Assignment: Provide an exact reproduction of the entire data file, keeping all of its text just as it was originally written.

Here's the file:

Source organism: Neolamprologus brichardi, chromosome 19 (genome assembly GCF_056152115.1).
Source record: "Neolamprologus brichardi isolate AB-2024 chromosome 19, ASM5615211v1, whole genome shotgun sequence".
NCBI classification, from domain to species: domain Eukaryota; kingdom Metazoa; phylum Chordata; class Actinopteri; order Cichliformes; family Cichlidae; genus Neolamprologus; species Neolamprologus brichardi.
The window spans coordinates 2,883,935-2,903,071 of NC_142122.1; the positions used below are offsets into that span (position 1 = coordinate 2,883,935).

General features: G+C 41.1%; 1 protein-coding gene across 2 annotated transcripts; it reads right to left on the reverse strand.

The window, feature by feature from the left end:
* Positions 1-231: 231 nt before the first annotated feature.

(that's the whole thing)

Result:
Source organism: Neolamprologus brichardi, chromosome 19 (genome assembly GCF_056152115.1).
Source record: "Neolamprologus brichardi isolate AB-2024 chromosome 19, ASM5615211v1, whole genome shotgun sequence".
NCBI classification, from domain to species: domain Eukaryota; kingdom Metazoa; phylum Chordata; class Actinopteri; order Cichliformes; family Cichlidae; genus Neolamprologus; species Neolamprologus brichardi.
The window spans coordinates 2,883,935-2,903,071 of NC_142122.1; the positions used below are offsets into that span (position 1 = coordinate 2,883,935).

General features: G+C 41.1%; 1 protein-coding gene across 2 annotated transcripts; it reads right to left on the reverse strand.

The window, feature by feature from the left end:
* Positions 1-231: 231 nt before the first annotated feature.